What is your process like? Although I usually start off an illustration with a pencil in a sketchbook, I often move to Photoshop to do the real work digitally. I use a Wacom tablet and stylus to finalize composition, add color and texture, and just generally make the illustration look as polished and professional as possible! I also have a Pinterest board of ideas and inspiration for art and design. If I’m feeling stuck, I’ll simply take a break and head to my Pinterest board for some new ideas! While I work, I like to listen to music or watch TV, depending on how much brain power I need for whatever I’m doing! I find that music especially helps to keep the creativity flowing, while TV helps me to shut off my brain and just draw however comes naturally.

Okay, so nitty-gritty. What's an average workday? I start working too late in the day at about 10 AM, with coffee and breakfast on hand! I watch TV (Big Little Lies, recently) or listen to music and podcasts while I work. Since I work from home, I’ll sometimes take a break to do laundry, get coffee, or run an errand. I have a day job 5 times a week, so my off days are my illustration days as well as my do-everything-else-that-needs-to-get-done days! Usually, though, I’ll work until about dinnertime, between 5:30 and 7:30 PM. My work-time usually consists of either sketching in my sketchbook, working digitally in Photoshop, scanning in new sketches to my computer, collecting research, inspiration, and textures to utilize later on, and constantly organizing and making room for new files on my hard-drive!

Any challenges on the journey? The most challenging aspect of illustration for me is simply the act of putting myself out into the world as an Illustrator, and the judgment and criticism that comes with that title. There are those who will try to say an illustrator is an unemployed, starving artist who should have chosen a different career path. To those artists who are familiar with that particular criticism, and are unsure of themselves and how to move forward, I would say this: Choose what critics you listen to very carefully! While some of the voices are hateful, others are warm, compassionate, and well-meaning. Even better, some of those voices are experienced professionals who can seriously help you in the long run. In other words, ignore the mindless hate and embrace constructive criticism!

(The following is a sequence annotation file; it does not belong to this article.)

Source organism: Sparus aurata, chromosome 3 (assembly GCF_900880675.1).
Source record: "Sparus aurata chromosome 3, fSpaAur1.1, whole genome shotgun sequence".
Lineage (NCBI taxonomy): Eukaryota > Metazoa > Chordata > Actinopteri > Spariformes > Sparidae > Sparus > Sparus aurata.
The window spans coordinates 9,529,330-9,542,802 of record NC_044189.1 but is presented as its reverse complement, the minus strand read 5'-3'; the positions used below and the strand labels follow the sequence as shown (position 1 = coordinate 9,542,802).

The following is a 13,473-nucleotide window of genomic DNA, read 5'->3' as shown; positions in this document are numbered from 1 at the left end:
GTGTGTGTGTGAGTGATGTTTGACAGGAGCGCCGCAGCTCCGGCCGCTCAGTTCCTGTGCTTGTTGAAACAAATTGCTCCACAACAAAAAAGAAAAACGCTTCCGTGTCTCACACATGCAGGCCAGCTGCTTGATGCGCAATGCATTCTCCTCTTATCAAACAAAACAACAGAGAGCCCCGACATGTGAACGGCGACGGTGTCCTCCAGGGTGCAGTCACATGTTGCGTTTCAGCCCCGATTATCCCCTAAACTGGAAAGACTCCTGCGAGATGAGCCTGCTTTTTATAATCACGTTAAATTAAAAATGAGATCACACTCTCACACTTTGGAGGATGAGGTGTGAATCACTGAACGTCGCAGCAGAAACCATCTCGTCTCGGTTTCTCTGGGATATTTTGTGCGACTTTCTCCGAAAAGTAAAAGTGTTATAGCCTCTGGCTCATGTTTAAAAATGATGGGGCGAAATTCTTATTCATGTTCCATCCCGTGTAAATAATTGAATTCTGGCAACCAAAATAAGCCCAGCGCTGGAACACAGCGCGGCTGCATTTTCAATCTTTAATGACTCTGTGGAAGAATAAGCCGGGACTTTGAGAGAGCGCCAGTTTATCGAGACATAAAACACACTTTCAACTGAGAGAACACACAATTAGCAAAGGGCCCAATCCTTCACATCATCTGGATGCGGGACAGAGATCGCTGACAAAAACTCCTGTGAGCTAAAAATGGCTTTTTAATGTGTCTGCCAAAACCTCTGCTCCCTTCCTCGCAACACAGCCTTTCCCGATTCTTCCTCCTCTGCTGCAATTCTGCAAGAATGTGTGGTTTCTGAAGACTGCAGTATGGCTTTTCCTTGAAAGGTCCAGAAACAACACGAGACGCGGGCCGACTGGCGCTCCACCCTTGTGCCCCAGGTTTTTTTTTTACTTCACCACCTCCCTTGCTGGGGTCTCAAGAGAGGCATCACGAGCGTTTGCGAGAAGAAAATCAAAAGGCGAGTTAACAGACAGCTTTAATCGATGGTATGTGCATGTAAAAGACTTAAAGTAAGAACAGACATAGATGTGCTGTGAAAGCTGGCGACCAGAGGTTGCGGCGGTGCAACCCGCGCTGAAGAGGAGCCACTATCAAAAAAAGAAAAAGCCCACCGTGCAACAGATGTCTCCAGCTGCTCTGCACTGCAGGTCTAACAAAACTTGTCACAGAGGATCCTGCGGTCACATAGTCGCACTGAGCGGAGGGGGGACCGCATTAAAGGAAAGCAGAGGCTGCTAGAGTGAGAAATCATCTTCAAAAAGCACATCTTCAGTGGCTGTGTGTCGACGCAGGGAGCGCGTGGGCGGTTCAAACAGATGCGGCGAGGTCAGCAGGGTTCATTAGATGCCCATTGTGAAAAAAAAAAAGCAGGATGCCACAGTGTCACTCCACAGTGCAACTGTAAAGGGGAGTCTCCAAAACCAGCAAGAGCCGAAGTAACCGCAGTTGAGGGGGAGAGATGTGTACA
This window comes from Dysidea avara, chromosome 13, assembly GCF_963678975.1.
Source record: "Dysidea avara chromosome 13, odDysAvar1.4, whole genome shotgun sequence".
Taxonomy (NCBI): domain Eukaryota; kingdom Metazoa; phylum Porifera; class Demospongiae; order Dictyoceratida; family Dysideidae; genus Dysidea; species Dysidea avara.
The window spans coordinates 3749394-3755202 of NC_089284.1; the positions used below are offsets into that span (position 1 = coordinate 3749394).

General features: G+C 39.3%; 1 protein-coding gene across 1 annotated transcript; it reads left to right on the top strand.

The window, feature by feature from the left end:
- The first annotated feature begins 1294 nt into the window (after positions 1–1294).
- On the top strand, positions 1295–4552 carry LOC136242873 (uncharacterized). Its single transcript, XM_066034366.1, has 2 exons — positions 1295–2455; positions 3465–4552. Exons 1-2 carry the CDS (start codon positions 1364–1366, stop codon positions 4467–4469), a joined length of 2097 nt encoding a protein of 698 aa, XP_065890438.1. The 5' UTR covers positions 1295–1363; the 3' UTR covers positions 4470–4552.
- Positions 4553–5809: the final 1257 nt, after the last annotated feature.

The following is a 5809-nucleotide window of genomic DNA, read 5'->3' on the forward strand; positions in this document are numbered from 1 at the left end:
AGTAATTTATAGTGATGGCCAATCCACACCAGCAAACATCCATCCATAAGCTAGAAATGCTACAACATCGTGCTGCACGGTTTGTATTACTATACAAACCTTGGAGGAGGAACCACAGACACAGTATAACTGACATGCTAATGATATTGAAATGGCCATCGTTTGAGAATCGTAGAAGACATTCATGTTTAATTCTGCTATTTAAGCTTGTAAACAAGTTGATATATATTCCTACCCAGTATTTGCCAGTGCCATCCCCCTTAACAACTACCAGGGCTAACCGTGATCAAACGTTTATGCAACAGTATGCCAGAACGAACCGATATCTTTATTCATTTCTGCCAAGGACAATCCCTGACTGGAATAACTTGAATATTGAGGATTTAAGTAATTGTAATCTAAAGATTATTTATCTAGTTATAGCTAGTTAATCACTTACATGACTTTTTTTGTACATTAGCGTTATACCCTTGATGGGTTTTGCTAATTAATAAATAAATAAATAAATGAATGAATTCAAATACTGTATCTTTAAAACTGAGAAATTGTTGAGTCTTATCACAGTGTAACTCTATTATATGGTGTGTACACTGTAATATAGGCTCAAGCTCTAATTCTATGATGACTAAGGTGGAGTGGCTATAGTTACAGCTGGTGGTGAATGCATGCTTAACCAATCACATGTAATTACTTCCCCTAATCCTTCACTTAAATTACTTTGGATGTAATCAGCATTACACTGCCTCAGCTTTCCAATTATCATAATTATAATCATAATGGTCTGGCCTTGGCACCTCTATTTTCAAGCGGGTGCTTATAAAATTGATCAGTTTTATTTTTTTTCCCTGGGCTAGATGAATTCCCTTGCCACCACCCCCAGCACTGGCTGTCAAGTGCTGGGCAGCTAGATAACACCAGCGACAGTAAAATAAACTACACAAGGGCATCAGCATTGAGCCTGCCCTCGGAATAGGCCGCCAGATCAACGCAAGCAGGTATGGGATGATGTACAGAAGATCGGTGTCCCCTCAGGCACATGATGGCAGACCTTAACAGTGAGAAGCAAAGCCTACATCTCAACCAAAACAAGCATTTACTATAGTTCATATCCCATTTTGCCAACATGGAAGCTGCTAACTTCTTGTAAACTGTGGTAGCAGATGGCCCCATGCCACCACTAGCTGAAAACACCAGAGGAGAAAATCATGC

And if you could do anything? Eventually, it would be amazing to be an established editorial cartoonist for publications like The New York Times or The New Yorker, etc. That being said, I also have a real love for animation and would love to incorporate that into a project somehow!

Where can we find your art? Look out for my work in the publication Meat for Tea; The Valley Review will be publishing a piece of mine called Cityman in the near future, and I am also currently working on an adult coloring book, although that is still very much in the preliminary stages! Plus I’m the featured illustrator in the first short story collection published by Flying Ketchup Press, “Tales from the Goldilocks Zone.”

Thank you Hayley!

Hayley Patterson received her BA in Animation and Illustration from SUNY Fredonia 2018 and worked as a staff illustrator for the university newspaper. Her work has been featured in galleries in Suffolk County and Long Island, NY as well as the MoCCA Arts Festival in New York City, hosted by the Society of Illustrators. To keep up with her, you can follow me on Instagram @hapdoods. https://www.doodleaddicts.com/hapatterson/faves/

Tales from the Goldilocks Zone illustrated by Haley Patterson